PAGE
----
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Chinese religious groups pledge to follow communist regulations

State-sanctioned groups vow to implement the spirit of the CCP's National Conference on Religious Affairs
Catholics in Shandong province attend national security training in April

Catholics in Shandong province attend national security training in April. (Photo: chinacatholic.cn)

Published: June 13, 2022 08:18 AM GMT
Updated: June 13, 2022 08:28 AM GMT

Seven state-sanctioned religious groups have issued a joint statement assuring that they will adhere to management of religions, including supervision of religious institutes, finances and properties, in line with Chinese Communist Party (CCP) guidelines on religious affairs.

The statement titled “National Religious Organizations Common Initiative on Cultivating Frugality and Abstaining from Extravagance” aims to implement the spirit of the CCP’s National Conference of Religious Affairs held last December, says a report from the Bishops' Conference of the Catholic Church in China (BCCCC) on June 9.

During the Dec. 3-4 conference, the first since 2016, President Xi Jinping called for the strict implementation of Marxist policies, increased online surveillance and tightening control of religion to ensure national security.

He also stressed the importance of better control of religions to ensure all groups abide by Chinese laws and regulations while rooting out social networks for religious proselytization or criticism of the government’s religious policy.

The signatory groups — Chinese Buddhist Association, China Taoist Association, China Islamic Association, Chinese Catholic Patriotic Association, Chinese Catholic Bishops' Conference, China Christian Three-Self Patriotic Movement Committee and China Christian Council — also vowed to remove barriers that hinder the Sinicization of religion.

Sinicization is a political ideology popularized by the CCP that seeks to impose strict rules on societies and institutions based on the core values of socialism and supporting the leadership of the CCP.

The statement also underlined “a self-examination and moral revolution” for adherents of all religions in China by following public order and good customs to serve society and the state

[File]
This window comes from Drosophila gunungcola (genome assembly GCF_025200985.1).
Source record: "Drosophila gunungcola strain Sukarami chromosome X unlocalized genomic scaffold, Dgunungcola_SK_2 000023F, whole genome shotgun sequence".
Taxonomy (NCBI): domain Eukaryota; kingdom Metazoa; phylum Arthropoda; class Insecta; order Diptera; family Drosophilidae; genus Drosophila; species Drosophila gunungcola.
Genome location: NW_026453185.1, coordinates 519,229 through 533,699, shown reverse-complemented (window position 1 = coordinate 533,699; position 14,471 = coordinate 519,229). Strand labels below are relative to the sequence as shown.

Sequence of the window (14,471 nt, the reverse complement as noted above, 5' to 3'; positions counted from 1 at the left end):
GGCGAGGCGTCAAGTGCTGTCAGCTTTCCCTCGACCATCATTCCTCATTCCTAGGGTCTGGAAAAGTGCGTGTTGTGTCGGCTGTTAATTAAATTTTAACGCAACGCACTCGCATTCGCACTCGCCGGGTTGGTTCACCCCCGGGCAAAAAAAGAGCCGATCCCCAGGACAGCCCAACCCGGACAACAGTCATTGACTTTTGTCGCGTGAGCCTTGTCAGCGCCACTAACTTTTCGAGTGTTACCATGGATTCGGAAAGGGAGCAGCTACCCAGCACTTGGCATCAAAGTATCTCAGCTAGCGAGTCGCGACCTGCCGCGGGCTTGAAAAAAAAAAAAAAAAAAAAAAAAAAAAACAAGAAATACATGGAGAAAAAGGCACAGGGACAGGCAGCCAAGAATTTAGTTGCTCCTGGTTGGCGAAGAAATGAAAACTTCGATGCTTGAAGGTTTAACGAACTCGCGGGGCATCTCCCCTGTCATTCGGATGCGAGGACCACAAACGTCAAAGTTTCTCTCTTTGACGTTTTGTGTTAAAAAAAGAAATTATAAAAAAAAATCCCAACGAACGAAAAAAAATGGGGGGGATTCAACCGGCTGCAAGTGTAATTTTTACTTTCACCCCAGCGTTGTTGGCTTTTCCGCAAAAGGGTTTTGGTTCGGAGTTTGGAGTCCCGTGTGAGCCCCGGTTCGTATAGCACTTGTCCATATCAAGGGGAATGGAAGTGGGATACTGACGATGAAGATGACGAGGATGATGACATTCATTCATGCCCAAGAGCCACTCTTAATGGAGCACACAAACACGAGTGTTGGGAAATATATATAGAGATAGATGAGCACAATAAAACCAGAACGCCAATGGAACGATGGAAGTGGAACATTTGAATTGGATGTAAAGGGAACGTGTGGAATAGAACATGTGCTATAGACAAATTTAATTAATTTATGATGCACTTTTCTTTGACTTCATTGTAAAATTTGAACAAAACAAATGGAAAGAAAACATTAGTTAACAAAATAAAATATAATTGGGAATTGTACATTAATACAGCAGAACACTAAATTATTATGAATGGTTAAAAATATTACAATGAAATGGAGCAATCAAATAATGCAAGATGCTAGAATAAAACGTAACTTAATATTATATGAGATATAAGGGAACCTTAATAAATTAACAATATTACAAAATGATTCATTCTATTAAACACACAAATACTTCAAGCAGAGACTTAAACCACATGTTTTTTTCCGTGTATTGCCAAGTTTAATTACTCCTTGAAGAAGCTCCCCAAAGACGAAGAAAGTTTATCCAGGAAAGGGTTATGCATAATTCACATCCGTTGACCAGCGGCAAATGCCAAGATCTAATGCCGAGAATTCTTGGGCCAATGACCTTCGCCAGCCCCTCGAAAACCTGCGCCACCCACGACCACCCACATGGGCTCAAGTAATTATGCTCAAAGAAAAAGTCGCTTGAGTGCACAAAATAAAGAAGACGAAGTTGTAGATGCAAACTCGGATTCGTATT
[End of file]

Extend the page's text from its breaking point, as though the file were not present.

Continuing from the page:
The statement noted that though religious circles across China have adhered to make great efforts over the strict management of religions, an “unhealthy trend for greed and extravagance” has tarnished the social image of religions and eroded the “foundation of religious inheritance.”

“We need to thoroughly implement the spirit of the National Conference of Religious Affairs and great speech of CCP general secretary Xi Jinping to effectively ‘curb and reverse’ the bad atmosphere pertaining to religions,” the statement said.

The groups agreed to implement a four-point agenda — practice frugality and thrift, environmental protection, strict adherence to regulations on religious affairs by religious groups and clergy, and to maintain Chinese characteristics, belief connotation and cultural forms of religious institutes and architecture.

The statement also underlined “a self-examination and moral revolution” for adherents of all religions in China by following public order and good customs to serve society and the state.

Communist-ruled China is officially an atheist state. However, it recognizes the legal presence of five religions — Buddhism, Taoism, Islam, Catholicism and Protestantism. The government tightly controls religious groups through state-run bodies and a slew of regulations on religious affairs.

The 2018 regulations on religious affairs require all religious groups and clergy to be registered with the state and make any religious activity without state permission illegal and a punishable offense.

For decades, Chinese authorities have persecuted religious groups and cult movements, terming them illegal and a threat to national security.

In recent years, authorities have intensified a crackdown on religions including Christianity for refusing to adhere to socialist policies of the CCP and for declining to join state-sanctioned religious bodies.

US-based Christian group Open Doors ranks China as 17th among 50 countries that persecute Christians most severely.

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